Winter Health and Safety Tips       




During the scurried time of the changing weather, hectic schedules, increased social activity, and family demands leave us vulnerable to fatigue, illness, injury, and poor nutrition.   Let’s discuss some of the health and safety tips for this fast approaching susceptible winter season.

Although cold temperatures have not quite arrived yet we need to anticipate they are coming. The American Red Cross offers steps that can be taken to stay safe during the winter.  

Here are just a few: keep all walkways clear of ice and snow, have de-icing products handy for hard to remove ice or snow, ensure that all walkways are clearly marked and well lit, be careful of slippery surfaces inside our communities caused by tracking snow and ice (please make our staff aware if this occurs for quick clean up), wear slip-resistant footwear, do not walk on wet, slippery surfaces, Avoid carrying heavy loads that may offset balance, wear sunglasses on sunny days to lessen winter glare, take extra precautions when entering and exiting vehicles, wear layers of light clothing, protect extremities with heavy socks, mittens (preferred over gloves for warmth) with a hat, and finally, never use your stove to warm or heat your home. If you have breathing issues a scarf may also be recommended to protect your airways from the bitter wind.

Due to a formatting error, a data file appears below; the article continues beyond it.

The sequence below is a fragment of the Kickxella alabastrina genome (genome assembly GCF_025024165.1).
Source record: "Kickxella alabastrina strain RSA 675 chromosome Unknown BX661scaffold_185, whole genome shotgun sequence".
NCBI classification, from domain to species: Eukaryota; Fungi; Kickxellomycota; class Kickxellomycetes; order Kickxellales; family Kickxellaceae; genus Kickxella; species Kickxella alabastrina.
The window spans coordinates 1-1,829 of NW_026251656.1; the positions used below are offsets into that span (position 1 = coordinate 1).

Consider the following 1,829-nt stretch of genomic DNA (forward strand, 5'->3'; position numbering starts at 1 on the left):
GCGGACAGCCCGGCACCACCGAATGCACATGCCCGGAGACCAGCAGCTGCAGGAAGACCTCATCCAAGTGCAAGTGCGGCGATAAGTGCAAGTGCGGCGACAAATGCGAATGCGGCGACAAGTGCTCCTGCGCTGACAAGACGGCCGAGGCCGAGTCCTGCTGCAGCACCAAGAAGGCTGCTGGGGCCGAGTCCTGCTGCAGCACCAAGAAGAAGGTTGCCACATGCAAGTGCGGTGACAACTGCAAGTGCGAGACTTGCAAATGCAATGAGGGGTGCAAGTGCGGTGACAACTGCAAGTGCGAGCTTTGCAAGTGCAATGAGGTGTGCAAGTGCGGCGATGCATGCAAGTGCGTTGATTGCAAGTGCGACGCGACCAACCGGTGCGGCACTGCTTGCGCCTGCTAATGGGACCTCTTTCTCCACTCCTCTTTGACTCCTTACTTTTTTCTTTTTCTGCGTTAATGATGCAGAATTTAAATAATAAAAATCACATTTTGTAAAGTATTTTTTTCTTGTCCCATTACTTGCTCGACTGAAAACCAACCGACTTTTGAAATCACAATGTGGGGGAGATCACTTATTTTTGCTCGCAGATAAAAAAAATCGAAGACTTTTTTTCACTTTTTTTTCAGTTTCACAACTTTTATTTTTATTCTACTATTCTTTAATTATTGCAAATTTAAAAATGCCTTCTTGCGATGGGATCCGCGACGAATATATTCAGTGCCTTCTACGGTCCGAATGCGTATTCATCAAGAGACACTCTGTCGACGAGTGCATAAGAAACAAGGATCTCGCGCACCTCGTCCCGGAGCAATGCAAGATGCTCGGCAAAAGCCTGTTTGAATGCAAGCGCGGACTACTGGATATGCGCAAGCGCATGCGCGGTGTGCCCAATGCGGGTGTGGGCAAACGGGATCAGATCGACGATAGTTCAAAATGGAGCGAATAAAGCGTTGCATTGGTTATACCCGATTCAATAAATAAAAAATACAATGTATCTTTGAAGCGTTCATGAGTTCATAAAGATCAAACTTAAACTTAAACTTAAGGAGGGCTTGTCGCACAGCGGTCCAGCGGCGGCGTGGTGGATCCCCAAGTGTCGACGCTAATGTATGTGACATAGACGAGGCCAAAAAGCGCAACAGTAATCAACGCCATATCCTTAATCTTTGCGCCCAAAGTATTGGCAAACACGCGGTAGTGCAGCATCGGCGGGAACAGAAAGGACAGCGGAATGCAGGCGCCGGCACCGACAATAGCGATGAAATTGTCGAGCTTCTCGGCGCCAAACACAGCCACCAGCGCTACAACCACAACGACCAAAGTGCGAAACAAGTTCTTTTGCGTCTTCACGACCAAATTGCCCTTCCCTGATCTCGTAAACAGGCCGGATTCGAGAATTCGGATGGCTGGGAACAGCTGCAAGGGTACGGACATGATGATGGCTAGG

When it’s cold outside, there’s no need to give up and hibernate. If you live in a Hearth Community look at our Hearth Activity Calendar and take advantage of our Move More exercise sessions or join up with our Wellness Aide. Continuing physical activity reduces the risk of heart disease, high blood pressure, diabetes, some cancers, osteoporosis, and the winter blues or seasonal affective disorder.  Physical activity will also increase energy level and help you sleep better at night. 

Eating healthy throughout the winter months can be challenging.  On a chilly day, it’s tempting to curl up on the couch with a bowl of salty (canned) soup or have microwavable dinners which are high in salt and calories, therefore, if you are lucky to live in a Hearth Community it is encouraged to continue to come to the Hearth’s dining room for your balanced nutritious meals.

As it gets darker earlier, we get less sunlight exposure which can lead to a drop in serotonin levels and cause food cravings and depression. Outside time is encouraged when possible, moving furniture near windows for sunlight exposure is an indoor alternative.  Serotonin can be increased with healthy carbohydrates such as sweet potatoes, yams, pumpkins and squash in your diet. Most of all be conscious of those winter doldrums and continue your socialization during meal times, through activities and keep friends and family informed if these feelings persist.

Lastly, good handwashing is one of the most important steps we can take to avoid getting sick and spreading germs. Remember to wash your hands before and after a meal, after using the restroom, after sneezing, coughing, blowing your nose, and anytime you feel they need to be washed. Good Hand Washing consists of running water, using soap and the friction caused by rubbing your hands together for at least 40 seconds and using a dry cloth to dry.

By following these health and safety tips you can anticipate some of the vulnerability we experience during this busy winter season and maintain better health.

Terri Heath
Regional Director of Clinical Services – New York


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